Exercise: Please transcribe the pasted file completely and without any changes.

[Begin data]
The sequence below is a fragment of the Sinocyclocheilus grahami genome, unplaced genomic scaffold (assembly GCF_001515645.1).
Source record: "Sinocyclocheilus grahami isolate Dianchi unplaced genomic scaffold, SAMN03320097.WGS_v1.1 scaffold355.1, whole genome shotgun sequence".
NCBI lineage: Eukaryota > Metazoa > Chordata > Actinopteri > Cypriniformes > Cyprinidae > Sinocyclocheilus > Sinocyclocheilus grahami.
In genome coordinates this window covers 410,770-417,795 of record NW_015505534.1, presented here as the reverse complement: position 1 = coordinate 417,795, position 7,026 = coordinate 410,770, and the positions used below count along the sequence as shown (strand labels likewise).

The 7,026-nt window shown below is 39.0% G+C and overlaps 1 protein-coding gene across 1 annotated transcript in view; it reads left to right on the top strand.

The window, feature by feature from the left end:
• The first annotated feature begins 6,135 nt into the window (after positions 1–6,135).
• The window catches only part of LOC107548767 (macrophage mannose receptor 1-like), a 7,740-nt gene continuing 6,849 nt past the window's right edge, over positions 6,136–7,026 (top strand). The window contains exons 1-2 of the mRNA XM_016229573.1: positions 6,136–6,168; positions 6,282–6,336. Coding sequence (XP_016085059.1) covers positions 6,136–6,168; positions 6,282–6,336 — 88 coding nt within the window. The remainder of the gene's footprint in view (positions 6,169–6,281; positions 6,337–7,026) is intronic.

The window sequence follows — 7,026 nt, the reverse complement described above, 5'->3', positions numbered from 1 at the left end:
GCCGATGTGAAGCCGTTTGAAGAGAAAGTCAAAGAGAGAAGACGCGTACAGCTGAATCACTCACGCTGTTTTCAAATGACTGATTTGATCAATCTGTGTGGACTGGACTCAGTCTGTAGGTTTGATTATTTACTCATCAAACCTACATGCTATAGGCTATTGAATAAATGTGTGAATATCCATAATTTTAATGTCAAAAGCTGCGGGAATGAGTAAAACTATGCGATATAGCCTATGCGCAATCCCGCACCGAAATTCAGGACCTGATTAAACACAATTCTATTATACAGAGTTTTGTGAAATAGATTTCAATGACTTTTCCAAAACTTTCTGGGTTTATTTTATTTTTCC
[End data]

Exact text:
The sequence below is a fragment of the Sinocyclocheilus grahami genome, unplaced genomic scaffold (assembly GCF_001515645.1).
Source record: "Sinocyclocheilus grahami isolate Dianchi unplaced genomic scaffold, SAMN03320097.WGS_v1.1 scaffold355.1, whole genome shotgun sequence".
NCBI lineage: Eukaryota > Metazoa > Chordata > Actinopteri > Cypriniformes > Cyprinidae > Sinocyclocheilus > Sinocyclocheilus grahami.
In genome coordinates this window covers 410,770-417,795 of record NW_015505534.1, presented here as the reverse complement: position 1 = coordinate 417,795, position 7,026 = coordinate 410,770, and the positions used below count along the sequence as shown (strand labels likewise).

The 7,026-nt window shown below is 39.0% G+C and overlaps 1 protein-coding gene across 1 annotated transcript in view; it reads left to right on the top strand.

The window, feature by feature from the left end:
• The first annotated feature begins 6,135 nt into the window (after positions 1–6,135).
• The window catches only part of LOC107548767 (macrophage mannose receptor 1-like), a 7,740-nt gene continuing 6,849 nt past the window's right edge, over positions 6,136–7,026 (top strand). The window contains exons 1-2 of the mRNA XM_016229573.1: positions 6,136–6,168; positions 6,282–6,336. Coding sequence (XP_016085059.1) covers positions 6,136–6,168; positions 6,282–6,336 — 88 coding nt within the window. The remainder of the gene's footprint in view (positions 6,169–6,281; positions 6,337–7,026) is intronic.

The window sequence follows — 7,026 nt, the reverse complement described above, 5'->3', positions numbered from 1 at the left end:
GCCGATGTGAAGCCGTTTGAAGAGAAAGTCAAAGAGAGAAGACGCGTACAGCTGAATCACTCACGCTGTTTTCAAATGACTGATTTGATCAATCTGTGTGGACTGGACTCAGTCTGTAGGTTTGATTATTTACTCATCAAACCTACATGCTATAGGCTATTGAATAAATGTGTGAATATCCATAATTTTAATGTCAAAAGCTGCGGGAATGAGTAAAACTATGCGATATAGCCTATGCGCAATCCCGCACCGAAATTCAGGACCTGATTAAACACAATTCTATTATACAGAGTTTTGTGAAATAGATTTCAATGACTTTTCCAAAACTTTCTGGGTTTATTTTATTTTTCC